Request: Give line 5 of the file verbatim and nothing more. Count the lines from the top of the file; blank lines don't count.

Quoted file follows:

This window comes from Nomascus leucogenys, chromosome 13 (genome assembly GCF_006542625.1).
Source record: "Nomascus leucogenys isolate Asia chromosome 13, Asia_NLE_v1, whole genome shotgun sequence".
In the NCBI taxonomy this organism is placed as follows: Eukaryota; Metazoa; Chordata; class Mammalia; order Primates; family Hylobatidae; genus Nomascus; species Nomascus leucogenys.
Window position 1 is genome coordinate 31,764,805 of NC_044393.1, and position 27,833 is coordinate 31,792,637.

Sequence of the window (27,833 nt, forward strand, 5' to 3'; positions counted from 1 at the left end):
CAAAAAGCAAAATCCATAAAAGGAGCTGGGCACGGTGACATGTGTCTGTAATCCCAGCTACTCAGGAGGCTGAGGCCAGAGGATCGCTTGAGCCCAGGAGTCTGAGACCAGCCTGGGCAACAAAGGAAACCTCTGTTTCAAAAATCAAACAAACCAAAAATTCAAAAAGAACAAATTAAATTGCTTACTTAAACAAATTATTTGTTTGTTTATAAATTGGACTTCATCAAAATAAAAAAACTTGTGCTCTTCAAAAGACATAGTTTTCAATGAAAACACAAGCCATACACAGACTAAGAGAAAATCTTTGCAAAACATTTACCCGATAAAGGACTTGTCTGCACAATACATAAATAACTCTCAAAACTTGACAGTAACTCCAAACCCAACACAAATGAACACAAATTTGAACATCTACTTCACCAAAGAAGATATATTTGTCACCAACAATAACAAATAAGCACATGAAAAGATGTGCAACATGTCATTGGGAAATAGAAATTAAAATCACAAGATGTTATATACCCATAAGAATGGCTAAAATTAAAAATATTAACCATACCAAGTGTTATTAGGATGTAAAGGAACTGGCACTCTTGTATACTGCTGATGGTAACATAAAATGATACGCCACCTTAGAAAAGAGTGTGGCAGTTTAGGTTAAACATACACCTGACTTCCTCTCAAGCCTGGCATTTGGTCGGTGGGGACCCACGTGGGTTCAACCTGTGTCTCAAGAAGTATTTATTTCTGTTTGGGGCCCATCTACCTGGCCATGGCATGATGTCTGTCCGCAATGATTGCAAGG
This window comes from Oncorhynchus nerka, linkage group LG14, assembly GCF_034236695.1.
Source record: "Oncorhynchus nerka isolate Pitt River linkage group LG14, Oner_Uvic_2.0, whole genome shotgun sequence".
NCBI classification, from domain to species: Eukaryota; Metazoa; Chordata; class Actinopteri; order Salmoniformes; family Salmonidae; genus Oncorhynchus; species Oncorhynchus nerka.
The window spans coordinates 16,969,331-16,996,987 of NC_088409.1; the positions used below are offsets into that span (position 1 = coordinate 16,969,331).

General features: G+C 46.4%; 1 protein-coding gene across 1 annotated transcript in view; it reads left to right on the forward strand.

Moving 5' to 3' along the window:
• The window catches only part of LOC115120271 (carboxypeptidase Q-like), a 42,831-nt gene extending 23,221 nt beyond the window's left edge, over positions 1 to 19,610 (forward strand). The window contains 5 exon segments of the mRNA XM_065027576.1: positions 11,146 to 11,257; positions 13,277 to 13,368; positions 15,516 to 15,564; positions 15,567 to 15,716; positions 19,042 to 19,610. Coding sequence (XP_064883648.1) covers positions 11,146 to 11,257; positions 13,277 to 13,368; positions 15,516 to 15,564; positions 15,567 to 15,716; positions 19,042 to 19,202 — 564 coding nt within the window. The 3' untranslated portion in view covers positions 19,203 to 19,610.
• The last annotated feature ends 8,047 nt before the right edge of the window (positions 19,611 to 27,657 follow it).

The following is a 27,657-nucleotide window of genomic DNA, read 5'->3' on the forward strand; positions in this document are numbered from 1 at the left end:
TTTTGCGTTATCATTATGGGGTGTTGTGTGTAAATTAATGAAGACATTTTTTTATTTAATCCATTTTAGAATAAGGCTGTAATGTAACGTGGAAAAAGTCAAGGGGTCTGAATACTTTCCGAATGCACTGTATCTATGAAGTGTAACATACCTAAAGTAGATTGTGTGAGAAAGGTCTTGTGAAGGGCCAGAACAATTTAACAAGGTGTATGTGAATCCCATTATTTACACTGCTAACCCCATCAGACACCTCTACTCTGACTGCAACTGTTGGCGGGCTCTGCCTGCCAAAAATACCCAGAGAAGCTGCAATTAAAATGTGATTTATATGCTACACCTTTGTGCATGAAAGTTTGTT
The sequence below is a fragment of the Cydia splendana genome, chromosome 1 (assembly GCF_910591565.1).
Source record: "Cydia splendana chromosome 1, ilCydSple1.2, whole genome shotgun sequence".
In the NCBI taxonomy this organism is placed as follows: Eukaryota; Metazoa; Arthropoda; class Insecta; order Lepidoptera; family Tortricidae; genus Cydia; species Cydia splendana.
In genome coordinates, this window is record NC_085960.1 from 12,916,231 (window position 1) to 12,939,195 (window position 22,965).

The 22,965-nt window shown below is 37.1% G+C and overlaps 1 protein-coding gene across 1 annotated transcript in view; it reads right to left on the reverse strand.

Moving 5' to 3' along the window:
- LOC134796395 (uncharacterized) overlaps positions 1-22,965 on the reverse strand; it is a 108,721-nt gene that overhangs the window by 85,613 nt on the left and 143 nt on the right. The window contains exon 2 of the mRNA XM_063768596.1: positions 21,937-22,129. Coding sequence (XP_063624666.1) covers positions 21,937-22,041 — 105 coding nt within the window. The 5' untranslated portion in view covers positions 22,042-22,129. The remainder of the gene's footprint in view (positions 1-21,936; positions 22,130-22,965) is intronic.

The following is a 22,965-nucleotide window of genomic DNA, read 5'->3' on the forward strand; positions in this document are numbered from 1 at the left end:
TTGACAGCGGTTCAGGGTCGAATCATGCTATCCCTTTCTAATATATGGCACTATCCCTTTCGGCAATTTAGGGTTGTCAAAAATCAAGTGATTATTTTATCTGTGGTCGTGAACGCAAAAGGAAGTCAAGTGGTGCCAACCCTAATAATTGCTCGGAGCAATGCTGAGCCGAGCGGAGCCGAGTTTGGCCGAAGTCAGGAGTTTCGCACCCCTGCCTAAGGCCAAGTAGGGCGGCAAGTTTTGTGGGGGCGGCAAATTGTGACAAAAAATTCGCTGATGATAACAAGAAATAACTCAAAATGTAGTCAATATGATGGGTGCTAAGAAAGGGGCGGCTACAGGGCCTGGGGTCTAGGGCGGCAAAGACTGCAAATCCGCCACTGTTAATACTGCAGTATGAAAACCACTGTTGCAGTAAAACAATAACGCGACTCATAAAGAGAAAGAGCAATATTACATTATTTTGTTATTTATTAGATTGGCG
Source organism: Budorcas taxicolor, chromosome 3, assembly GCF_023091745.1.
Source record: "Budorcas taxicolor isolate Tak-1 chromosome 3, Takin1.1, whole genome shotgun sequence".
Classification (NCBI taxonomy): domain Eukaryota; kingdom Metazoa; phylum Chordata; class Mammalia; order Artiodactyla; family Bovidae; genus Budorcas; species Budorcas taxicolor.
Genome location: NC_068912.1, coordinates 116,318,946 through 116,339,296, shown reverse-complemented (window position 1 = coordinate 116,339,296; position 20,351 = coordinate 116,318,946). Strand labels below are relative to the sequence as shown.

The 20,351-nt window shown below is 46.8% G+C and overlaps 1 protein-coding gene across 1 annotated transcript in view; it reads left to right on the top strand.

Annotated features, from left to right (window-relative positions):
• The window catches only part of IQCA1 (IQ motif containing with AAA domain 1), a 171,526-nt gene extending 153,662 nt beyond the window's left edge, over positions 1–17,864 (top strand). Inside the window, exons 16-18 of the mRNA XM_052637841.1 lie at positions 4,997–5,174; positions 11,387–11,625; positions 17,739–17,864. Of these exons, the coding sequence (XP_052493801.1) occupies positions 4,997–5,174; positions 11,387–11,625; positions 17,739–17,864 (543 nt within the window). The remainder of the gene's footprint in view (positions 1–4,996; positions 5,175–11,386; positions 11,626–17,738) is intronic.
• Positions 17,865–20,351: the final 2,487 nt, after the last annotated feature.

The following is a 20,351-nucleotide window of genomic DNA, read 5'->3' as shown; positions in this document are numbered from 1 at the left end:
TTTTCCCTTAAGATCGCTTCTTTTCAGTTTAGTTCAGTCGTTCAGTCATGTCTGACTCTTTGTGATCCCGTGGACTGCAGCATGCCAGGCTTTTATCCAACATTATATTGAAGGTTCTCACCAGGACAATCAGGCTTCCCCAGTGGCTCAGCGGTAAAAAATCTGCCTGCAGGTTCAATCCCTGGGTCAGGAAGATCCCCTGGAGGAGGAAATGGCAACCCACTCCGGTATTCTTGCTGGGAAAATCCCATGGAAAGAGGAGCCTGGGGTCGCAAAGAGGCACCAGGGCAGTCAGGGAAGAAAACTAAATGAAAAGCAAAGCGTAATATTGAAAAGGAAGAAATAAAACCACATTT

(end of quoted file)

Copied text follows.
Sequence of the window (27,833 nt, forward strand, 5' to 3'; positions counted from 1 at the left end):